If you’re looking for something a bit…quieter, Boston has two great alternatives to the typical booze cruise. Enjoy the sunset in comfortable, casual elegance with The Charles Riverboat Company’s Sunset Cruise along the Charles River. Or, for you gastronomes out there, come aboard the Liberty Fleet of Tall Ships’ 125 foot schooner for Steak & Lobster Dinner, Sunday Brunch and Wine Tasting Sails that are offered all summer long.

Of course, one of the foremost reasons to get out to the coast is to enjoy the fresh air and see the sights, whether they be a skyline, lighthouse or simply natural beauty. While BHC and MassBay offer great whale watching and sightseeing opportunities and Hy-Line has some sweet fishing trips, I have loved Capt. John Boats’ cruises since I was little. Departing from Plymouth Harbor, their Cape Cod Whale Watches offer some of the best opportunities to see humpbacks and porpoises ~ and their Deep Sea Fishing excursions will only add to your cache of you-should-have-seen-the-one-that-got-away stories. And don’t forget the Boston Harbor Islands this summer. Celebrating its 10 year anniversary this fall, this unrivaled National Park is made up of 34 islands, 8 of which are open to the public this summer (6 accessible by ferries). Enjoy their hiking and walking trails, picnic areas, camp sites, guided tours and walks, and natural splendor and isolation.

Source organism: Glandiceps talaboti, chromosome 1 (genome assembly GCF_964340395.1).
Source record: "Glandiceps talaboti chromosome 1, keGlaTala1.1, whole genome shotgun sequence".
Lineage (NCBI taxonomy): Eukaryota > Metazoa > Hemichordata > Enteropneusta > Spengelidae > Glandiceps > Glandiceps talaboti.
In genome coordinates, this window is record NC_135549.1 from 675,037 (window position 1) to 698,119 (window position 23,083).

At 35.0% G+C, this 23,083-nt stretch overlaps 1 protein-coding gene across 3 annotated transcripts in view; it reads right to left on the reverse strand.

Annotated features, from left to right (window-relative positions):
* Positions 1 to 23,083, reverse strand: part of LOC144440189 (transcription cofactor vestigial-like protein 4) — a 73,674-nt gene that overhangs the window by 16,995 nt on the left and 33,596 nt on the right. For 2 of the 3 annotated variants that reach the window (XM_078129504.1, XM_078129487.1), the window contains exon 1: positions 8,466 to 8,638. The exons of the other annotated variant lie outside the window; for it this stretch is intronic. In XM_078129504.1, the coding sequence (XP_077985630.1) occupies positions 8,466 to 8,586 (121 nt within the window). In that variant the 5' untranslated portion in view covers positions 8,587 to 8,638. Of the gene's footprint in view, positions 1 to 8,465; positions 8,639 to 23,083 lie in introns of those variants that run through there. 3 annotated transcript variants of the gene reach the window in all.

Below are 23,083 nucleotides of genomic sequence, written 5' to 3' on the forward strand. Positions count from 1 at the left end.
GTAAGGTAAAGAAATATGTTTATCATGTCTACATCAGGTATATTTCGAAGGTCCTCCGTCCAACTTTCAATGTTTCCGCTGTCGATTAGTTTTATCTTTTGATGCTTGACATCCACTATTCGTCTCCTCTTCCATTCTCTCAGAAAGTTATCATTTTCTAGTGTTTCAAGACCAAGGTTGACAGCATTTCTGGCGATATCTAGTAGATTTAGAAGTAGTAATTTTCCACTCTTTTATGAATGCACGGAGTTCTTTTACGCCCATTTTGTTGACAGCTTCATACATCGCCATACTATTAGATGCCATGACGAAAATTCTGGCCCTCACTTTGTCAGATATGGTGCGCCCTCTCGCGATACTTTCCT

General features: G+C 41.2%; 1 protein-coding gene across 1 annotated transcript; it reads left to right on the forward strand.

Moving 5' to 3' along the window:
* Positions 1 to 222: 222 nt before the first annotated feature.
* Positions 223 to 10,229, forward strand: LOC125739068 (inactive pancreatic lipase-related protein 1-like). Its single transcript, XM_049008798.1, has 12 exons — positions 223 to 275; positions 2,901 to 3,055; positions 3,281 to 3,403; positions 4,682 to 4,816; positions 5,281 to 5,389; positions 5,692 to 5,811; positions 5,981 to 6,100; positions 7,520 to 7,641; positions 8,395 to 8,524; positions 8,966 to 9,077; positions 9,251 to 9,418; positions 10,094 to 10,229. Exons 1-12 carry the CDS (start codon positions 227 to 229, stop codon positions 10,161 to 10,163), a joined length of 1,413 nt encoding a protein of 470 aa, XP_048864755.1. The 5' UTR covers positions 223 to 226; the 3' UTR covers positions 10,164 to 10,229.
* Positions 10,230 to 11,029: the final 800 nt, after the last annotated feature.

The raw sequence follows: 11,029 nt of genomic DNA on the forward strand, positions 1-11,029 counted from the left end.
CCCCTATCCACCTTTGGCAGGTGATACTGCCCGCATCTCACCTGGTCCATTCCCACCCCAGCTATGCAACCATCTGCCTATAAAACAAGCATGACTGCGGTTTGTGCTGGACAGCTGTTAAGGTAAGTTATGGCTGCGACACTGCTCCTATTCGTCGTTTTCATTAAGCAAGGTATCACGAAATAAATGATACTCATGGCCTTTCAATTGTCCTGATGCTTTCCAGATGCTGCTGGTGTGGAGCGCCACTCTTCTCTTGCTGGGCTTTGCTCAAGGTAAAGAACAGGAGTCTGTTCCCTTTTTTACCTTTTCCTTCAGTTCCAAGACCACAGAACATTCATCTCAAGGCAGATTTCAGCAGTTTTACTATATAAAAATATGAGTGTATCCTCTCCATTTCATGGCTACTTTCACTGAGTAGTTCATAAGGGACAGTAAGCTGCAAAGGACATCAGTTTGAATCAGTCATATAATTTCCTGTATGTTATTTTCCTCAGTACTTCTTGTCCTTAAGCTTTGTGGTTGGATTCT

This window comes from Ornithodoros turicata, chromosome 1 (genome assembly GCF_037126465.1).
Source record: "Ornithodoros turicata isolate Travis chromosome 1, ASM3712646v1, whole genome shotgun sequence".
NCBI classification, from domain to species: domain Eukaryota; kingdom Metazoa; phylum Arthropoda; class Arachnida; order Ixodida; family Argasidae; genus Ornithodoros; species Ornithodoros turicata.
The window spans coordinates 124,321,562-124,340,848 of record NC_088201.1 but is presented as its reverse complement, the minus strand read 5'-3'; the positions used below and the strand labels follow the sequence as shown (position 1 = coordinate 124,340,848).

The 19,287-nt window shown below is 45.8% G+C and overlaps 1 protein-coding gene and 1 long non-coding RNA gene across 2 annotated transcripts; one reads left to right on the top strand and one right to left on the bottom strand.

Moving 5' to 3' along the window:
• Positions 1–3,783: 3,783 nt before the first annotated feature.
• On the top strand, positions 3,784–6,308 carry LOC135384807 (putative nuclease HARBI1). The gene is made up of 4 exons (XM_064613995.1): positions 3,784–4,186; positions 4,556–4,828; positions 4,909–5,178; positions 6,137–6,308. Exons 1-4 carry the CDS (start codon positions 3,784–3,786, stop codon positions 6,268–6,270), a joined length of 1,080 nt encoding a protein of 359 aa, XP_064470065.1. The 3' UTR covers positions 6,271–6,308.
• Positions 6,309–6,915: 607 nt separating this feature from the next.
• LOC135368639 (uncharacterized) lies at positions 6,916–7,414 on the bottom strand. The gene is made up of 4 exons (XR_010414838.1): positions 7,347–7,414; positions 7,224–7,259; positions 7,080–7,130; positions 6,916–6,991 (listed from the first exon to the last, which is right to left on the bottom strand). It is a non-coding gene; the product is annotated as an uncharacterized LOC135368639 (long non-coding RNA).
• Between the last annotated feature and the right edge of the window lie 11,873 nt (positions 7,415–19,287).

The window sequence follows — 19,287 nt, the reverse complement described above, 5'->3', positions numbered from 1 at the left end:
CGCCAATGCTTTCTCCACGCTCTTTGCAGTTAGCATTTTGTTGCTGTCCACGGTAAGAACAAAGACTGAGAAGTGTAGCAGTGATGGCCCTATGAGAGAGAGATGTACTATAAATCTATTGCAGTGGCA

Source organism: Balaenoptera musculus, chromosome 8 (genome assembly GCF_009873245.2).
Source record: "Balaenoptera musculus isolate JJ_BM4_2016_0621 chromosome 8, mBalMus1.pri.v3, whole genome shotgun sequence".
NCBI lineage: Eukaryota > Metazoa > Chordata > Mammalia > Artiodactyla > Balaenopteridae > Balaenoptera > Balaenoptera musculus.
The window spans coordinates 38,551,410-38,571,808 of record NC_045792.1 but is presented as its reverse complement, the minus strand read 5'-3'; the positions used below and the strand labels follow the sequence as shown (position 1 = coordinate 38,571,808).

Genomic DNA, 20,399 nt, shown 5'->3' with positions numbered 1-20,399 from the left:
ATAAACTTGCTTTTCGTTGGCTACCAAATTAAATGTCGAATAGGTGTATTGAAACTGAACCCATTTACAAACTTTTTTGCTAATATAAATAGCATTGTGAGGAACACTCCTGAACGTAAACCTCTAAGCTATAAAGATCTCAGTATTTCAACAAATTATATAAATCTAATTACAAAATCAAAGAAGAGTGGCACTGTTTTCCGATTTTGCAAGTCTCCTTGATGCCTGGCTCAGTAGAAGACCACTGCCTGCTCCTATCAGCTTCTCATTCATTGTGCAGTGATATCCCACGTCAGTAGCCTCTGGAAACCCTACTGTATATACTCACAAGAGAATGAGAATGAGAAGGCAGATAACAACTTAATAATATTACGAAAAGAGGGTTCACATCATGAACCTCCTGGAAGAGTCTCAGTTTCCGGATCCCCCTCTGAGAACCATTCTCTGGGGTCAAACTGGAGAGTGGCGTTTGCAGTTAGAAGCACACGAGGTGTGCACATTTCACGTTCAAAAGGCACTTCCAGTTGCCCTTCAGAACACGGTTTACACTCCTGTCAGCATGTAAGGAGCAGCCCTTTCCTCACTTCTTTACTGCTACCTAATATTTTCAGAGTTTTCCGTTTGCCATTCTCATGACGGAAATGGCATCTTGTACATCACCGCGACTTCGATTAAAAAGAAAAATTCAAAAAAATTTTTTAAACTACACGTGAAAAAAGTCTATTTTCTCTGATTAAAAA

Find your sea legs this summer and come out to the coast for partying, peace and quiet, or sightseeing. Check out the links below for more information and ticket information for local harbor, river and canal cruises.